Greece debt crisis: 'The ministers talk to us about miracles' – why Greeks are cynical ahead of the bailout referendum

'The ministers talk to us about miracles'

Why Greeks are cynical ahead of the bailout referendum
Call of the wild: How science is learning to decode the way animals communicate

Call of the wild

How science is learning to decode the way animals communicate
Greece debt crisis: What happened to democracy when it’s a case of 'Vote Yes or else'?

'The economic collapse has happened. What is at risk now is democracy...'

If it doesn’t work in Europe, how is it supposed to work in India or the Middle East, asks Robert Fisk
The science of swearing: What lies behind the use of four-letter words?

The science of swearing

What lies behind the use of four-letter words?
The Real Stories of Migrant Britain: Clive fled from Zimbabwe - now it won't have him back

The Real Stories of Migrant Britain

Clive fled from Zimbabwe - now it won’t have him back
Africa on the menu: Three foodie friends want to popularise dishes from the continent

Africa on the menu

Three foodie friends want to popularise dishes from the hot new continent
Donna Karan is stepping down after 30 years - so who will fill the DKNY creator's boots?

Who will fill Donna Karan's boots?

The designer is stepping down as Chief Designer of DKNY after 30 years. Alexander Fury looks back at the career of 'America's Chanel'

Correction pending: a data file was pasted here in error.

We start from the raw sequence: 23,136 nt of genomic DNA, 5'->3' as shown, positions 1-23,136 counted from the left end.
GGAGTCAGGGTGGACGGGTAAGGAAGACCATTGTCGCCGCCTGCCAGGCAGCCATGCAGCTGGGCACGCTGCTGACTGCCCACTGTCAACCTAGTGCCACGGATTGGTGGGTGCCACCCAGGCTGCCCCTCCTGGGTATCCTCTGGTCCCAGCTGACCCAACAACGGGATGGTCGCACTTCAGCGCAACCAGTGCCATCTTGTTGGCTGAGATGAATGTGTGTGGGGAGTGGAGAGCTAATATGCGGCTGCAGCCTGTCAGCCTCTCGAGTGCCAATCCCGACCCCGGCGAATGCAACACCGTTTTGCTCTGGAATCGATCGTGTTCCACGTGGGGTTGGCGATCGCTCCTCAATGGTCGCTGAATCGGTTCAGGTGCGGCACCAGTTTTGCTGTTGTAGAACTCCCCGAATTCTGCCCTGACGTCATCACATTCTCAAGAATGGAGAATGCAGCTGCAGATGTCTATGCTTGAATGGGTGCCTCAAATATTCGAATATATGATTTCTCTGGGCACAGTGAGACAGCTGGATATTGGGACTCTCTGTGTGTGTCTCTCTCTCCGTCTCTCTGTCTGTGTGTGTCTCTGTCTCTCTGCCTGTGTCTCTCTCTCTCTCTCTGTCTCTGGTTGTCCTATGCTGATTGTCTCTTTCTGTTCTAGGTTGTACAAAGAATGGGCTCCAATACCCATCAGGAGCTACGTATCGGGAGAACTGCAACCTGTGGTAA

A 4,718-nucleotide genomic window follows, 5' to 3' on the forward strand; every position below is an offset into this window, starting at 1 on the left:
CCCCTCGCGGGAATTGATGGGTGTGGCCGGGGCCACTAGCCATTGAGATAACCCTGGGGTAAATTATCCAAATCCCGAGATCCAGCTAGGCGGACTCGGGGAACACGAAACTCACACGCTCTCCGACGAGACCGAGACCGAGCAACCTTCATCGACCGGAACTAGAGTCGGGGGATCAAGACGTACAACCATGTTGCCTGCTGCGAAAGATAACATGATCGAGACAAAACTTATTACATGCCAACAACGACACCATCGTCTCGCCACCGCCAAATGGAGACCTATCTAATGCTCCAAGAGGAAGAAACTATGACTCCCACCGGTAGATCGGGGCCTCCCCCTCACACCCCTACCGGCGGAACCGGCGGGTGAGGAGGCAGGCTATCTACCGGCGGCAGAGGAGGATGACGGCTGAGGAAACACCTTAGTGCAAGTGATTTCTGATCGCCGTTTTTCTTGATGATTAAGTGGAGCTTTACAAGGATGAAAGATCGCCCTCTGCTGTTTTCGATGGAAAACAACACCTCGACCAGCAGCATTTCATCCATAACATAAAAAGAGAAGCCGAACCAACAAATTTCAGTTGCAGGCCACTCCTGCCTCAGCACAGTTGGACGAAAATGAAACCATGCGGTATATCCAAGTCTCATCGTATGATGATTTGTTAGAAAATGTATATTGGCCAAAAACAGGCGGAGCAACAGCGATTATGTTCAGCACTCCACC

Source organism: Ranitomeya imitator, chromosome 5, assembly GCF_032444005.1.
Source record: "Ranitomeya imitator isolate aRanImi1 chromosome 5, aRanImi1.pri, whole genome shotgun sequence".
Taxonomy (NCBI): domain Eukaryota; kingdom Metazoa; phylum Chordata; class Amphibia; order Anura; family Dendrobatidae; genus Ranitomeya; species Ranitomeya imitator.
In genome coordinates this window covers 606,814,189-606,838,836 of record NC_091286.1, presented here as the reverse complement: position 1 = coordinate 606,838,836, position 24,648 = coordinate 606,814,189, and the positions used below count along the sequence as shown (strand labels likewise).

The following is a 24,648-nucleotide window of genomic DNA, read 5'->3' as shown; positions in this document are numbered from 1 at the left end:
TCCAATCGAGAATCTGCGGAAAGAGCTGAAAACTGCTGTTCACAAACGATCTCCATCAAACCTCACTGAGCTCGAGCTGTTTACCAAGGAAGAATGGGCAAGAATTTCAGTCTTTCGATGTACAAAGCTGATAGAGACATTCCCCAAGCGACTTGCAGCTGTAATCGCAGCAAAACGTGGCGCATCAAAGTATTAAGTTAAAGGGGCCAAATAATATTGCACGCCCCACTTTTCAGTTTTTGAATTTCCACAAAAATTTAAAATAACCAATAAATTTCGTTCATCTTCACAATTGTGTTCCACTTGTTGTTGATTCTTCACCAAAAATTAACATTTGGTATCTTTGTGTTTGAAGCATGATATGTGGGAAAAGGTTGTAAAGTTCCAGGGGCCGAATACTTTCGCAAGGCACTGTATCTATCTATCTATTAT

10 best statement lightbulbs

10 best statement lightbulbs

Dare to bare with some out-of-the-ordinary illumination
Wimbledon 2015: Heather Watson - 'I had Serena's poster on my wall – now I'm playing her'

Heather Watson: 'I had Serena's poster on my wall – now I'm playing her'

Briton pumped up for dream meeting with world No 1
Wimbledon 2015: Nick Bollettieri - It's time for big John Isner to produce the goods to go with his thumping serve

Nick Bollettieri's Wimbledon Files

It's time for big John Isner to produce the goods to go with his thumping serve
Dustin Brown: Who is the tennis player who knocked Rafael Nadal out of Wimbeldon 2015?

Dustin Brown

Who is the German player that knocked Nadal out of Wimbeldon 2015?
Ashes 2015: Damien Martyn - 'England are fired up again, just like in 2005...'

Damien Martyn: 'England are fired up again, just like in 2005...'

Australian veteran of that Ashes series, believes the hosts' may become unstoppable if they win the first Test